In response to the publication of the Government’s consultation on making the right to request flexible working a day one right, Peter Cheese, chief executive of the CIPD, the professional body for HR and people development, comments:
"We welcome the Government’s consultation on giving employees the right to request flexible working from day one of employment, something the CIPD has been actively campaigning for on behalf of millions of employees this year.
“Learning from the pandemic, many organisations are now open to more hybrid ways of working which give their employees greater flexibility and say over where they work. But the reality for those whose roles can only be done at their place of work - such as on construction sites, or in hospitals or warehouses - is that they often have very little flexibility in how they work.
“Flexible working isn’t just about working from home, it also covers arrangements such as part-time, flexi-time, compressed hours or job shares for example. An enhanced right to request flexible working from day one could help boost both the provision and uptake of a broader range of flexible working arrangements.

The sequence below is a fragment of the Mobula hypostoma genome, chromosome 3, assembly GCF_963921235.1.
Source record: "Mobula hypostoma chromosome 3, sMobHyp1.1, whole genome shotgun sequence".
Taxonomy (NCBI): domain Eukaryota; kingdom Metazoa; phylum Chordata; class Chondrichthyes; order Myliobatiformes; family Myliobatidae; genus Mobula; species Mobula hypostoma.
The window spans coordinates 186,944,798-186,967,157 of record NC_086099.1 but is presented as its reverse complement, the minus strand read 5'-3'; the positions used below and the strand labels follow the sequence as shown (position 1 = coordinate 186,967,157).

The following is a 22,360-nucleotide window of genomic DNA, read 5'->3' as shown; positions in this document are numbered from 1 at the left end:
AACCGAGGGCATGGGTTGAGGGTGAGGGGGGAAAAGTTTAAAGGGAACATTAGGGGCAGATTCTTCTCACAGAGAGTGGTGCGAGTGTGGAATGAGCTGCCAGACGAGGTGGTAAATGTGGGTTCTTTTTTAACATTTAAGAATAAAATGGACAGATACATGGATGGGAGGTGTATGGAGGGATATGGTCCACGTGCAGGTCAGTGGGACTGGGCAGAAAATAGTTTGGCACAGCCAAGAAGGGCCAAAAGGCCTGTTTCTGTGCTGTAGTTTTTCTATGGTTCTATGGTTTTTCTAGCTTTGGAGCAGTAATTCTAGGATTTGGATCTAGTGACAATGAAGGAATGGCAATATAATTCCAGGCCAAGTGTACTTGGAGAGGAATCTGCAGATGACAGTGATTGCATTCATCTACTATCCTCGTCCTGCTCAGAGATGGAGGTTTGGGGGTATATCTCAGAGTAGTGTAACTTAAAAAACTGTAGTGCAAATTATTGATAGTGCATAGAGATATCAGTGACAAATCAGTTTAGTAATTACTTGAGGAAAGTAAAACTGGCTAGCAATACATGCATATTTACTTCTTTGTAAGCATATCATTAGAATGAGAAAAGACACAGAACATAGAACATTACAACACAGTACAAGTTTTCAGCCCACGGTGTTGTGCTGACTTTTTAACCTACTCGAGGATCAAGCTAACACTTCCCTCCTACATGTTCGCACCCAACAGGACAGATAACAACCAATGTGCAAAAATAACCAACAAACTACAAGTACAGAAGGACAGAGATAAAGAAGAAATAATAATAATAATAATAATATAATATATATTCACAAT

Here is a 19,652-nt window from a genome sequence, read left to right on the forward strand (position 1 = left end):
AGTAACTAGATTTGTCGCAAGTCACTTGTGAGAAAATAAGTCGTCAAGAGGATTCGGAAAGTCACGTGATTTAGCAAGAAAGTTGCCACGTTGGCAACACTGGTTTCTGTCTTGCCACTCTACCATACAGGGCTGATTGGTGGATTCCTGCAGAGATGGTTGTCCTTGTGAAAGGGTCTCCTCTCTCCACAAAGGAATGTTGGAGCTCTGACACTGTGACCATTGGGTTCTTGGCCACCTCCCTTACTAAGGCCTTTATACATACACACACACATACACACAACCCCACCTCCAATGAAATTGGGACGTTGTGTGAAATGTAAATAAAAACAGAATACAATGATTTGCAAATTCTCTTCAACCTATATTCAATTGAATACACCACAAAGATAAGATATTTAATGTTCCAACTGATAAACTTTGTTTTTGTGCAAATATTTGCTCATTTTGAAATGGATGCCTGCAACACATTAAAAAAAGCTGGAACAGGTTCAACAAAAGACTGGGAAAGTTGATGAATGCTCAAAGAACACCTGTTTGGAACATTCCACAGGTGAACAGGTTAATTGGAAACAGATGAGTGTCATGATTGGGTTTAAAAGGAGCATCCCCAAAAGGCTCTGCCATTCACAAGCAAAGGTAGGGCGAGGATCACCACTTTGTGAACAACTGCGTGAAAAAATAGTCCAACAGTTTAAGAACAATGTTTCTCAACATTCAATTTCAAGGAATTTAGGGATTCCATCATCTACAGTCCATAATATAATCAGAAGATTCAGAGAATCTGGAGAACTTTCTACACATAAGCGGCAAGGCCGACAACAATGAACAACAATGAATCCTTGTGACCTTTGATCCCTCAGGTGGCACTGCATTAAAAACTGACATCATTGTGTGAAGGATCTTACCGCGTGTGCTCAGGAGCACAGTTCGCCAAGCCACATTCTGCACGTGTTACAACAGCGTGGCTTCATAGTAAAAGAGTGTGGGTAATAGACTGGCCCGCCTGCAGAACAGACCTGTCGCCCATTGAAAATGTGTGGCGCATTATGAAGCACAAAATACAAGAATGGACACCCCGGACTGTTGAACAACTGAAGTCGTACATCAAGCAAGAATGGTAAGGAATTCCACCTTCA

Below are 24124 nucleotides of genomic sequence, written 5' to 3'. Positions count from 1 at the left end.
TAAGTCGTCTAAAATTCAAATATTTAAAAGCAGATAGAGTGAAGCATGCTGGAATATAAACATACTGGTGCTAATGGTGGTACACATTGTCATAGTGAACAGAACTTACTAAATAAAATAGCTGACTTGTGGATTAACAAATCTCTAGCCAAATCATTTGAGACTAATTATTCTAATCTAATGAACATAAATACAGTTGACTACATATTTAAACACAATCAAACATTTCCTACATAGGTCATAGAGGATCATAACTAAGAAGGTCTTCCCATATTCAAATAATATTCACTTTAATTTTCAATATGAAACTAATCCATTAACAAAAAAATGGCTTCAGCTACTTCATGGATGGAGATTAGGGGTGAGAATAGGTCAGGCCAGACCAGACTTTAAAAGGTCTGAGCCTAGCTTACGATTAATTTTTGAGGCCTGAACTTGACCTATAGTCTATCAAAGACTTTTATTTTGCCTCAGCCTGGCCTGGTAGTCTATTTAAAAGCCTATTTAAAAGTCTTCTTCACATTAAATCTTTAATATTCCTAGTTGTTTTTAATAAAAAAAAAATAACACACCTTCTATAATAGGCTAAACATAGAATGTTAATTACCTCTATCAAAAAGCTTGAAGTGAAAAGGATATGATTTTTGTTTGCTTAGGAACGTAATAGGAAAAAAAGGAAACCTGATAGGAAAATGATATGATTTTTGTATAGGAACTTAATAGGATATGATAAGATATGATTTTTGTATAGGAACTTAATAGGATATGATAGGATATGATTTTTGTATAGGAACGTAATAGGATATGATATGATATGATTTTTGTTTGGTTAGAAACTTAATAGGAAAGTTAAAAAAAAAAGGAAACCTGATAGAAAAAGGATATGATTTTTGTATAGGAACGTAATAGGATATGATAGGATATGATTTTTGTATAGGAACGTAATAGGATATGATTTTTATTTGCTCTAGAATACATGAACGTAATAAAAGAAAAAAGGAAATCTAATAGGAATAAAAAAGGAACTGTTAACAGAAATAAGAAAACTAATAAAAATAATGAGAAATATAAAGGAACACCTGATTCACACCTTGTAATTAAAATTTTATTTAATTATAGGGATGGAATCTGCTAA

“Employees may not be able to change where they work, but they could have more choice and a say in when and how they work. Flexible working is good for inclusion, wellbeing and productivity, and will help employers attract and retain a more diverse workforce.
“Better access to flexible working is an important step forward and the pandemic is acting as a catalyst. People have a higher expectation now of how working practices can be more flexible and supportive for the future. The HR and people profession has a vital role to play in helping employers develop the right culture and policies and in training managers to support a more flexible workforce.”
Previous CIPD research found:
- Nearly half (46%) of employees said they do not have flexible working arrangements - such as flexi-time, part-time working, compressed hours or job shares - in their current role
- Around a fifth (19%) of employees said they work for organisations that do not offer any flexible working arrangements
- More than two in five (41%) employees say it’s unfair that some people can work from home while others have to continue to attend their place of work and have little flexibility in how they work
- Three quarters (75%) of employees agree that it is important that people who can’t work from home can work flexibly in other ways
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